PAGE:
Choose a tree for its fall hues.
Fall is a beautiful time of year in Tulsa when the trees begin to turn those warm shades of yellow, orange and red. But which trees look and do the best here? What are the proper planting and growing conditions? Here are some of the more popular tree choices to consider, listed by their fall color and followed by some planting and growing tips.
Few insect/disease problems, tough and durable, large size/slow growth
Colorful bark, Dutch elm disease resistant, medium size/fast growth
Some surface roots, large size/medium growth
June blooms, prefers deep, well-drained soil; large size/fast growth
Rich, vibrant color, some surface roots, superior to Silver Maple in vivid color and limb strength, medium size/medium growth
Deeply rooted, Caddo variety preferred, larger tree/slow growth
Spectacular color, great urban tree, adaptable to poor soils, one of the largest oaks/medium growth
Tough and durable for dry,poor soils; medium size/medium growth
Tiger Eye Sumac:
Chartreuse in spring, yellow in summer, scarlet in fall; thrives in poor to average acidic soils, small size/slow growth
Prefers moist, well-drained soils; prefers slightly acidic soils; small size/slow-medium growth
Needs partial afternoon shade and excellent drainage, small size/medium growth
Early fall is the best time to plant most container-grown, balled-and-burlapped, and ornamental deciduous trees, as well as pines. At this time of year, the trees have large energy stores that are used for growing new roots rather than trying to produce leaves and fruit. The tree will then enter the following growing season with a root system better adapted to handling the stresses of summer.
When planting, dig the planting hole two to three times the diameter of the tree’s root ball and no deeper than the root ball itself.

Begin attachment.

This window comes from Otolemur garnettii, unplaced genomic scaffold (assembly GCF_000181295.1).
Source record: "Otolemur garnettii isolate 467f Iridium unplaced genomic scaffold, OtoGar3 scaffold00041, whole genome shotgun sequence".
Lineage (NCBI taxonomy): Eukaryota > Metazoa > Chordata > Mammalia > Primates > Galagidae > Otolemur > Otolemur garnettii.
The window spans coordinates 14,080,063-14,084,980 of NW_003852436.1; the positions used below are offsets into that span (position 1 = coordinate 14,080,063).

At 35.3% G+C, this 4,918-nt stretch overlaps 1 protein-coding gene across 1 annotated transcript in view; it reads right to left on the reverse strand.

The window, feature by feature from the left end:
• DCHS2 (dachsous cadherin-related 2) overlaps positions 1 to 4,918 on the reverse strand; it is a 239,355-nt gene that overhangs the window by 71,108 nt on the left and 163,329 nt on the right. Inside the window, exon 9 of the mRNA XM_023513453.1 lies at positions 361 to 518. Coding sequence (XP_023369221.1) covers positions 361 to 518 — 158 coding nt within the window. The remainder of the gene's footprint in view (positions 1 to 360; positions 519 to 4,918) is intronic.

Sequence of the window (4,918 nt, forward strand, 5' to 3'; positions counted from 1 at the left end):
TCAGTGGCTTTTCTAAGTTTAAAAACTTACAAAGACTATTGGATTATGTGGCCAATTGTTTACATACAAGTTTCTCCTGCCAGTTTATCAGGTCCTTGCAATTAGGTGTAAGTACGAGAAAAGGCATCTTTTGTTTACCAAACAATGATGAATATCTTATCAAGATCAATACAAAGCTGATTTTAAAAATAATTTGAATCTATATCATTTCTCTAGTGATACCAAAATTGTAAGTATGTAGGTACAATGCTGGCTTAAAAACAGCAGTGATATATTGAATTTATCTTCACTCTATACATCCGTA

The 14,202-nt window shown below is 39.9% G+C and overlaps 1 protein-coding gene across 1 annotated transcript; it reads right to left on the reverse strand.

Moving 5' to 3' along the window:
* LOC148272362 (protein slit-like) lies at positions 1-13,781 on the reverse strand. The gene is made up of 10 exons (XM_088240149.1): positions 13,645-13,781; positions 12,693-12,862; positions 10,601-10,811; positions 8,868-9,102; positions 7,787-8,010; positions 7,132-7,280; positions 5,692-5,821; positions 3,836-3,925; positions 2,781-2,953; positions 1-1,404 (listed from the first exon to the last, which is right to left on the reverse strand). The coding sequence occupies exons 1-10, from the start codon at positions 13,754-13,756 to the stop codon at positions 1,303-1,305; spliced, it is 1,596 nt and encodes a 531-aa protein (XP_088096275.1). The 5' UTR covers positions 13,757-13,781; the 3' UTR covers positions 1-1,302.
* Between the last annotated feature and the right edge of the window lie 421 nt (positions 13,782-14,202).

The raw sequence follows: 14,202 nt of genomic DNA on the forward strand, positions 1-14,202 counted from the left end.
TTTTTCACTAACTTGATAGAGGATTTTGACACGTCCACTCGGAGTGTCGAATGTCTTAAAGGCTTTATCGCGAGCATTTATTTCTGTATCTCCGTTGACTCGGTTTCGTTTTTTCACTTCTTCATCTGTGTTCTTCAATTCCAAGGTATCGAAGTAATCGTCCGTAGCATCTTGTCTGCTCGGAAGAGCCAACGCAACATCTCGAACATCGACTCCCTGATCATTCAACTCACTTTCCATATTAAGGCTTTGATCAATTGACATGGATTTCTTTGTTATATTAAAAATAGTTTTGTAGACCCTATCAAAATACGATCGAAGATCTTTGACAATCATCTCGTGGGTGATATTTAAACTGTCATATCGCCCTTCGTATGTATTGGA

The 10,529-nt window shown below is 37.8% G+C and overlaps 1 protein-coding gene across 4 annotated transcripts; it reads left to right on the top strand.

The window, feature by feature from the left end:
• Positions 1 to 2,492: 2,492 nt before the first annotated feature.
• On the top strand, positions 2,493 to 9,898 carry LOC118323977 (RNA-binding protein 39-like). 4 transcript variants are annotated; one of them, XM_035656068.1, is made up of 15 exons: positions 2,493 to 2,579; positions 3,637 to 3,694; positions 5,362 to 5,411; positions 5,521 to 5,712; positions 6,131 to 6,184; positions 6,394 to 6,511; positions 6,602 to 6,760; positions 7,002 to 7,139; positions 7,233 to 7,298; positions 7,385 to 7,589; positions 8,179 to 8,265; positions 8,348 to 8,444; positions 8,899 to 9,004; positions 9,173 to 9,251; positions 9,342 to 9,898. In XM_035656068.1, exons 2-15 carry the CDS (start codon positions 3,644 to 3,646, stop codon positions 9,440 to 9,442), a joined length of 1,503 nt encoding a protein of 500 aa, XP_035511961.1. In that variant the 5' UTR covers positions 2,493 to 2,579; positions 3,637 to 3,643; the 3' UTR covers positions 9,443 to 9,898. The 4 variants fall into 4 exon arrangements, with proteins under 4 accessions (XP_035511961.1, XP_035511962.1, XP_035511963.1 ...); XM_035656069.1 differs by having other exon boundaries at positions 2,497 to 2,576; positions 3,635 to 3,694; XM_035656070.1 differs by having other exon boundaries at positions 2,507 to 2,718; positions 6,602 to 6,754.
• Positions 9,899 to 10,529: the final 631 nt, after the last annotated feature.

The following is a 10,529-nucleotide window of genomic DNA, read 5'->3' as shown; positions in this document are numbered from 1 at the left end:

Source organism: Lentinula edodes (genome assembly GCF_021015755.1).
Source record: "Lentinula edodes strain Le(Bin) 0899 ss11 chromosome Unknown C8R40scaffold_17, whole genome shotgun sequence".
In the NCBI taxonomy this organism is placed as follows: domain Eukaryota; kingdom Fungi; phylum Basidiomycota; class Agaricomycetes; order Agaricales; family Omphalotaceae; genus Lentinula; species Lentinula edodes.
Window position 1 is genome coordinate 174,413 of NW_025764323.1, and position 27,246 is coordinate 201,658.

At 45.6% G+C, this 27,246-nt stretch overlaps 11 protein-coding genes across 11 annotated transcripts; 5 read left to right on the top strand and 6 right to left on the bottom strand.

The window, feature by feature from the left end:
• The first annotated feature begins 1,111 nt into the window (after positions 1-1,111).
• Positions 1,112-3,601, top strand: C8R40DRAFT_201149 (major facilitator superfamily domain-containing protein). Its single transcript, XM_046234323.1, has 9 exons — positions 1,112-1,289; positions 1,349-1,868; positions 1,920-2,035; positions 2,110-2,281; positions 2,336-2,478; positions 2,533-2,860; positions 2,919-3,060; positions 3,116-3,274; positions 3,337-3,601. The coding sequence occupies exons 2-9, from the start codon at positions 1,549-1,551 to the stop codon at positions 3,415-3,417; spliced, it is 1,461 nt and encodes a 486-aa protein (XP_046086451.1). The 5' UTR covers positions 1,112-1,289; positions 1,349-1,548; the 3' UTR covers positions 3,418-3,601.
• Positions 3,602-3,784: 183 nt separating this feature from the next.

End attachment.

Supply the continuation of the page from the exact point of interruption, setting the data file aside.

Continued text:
The best backfill around a new tree or shrub is the native soil itself. Without soil amendments — materials worked into the soil to enhance its physical properties — the tree will adapt more quickly and easily to its surroundings.
Ideally, young trees and shrubs should be fertilized annually from March through July, rather than at the time of fall planting. This encourages active growth during the warmer months.
Young plantings should be watered an equivalent of 1 inch or more per week; more so in extremely hot, dry and/or windy weather.
Maintain a 4- to 6-foot, grass-free circle around young trees and shrubs. Each year thereafter, apply 2-4 inches of organic mulch, such as leaf mold, compost, bark, grass clippings or straw. Do not mound mulch up around the tree trunk.
To keep trees upright, stake young trees only as needed using softer material around the trunk and limbs to avoid damage.
Thank you to Tulsa County Master Gardeners for their expertise in this subject matter. Allen Robinson has been a Master Gardener since 2010.
ILLUSTRATIONS BY KATIE VOLAK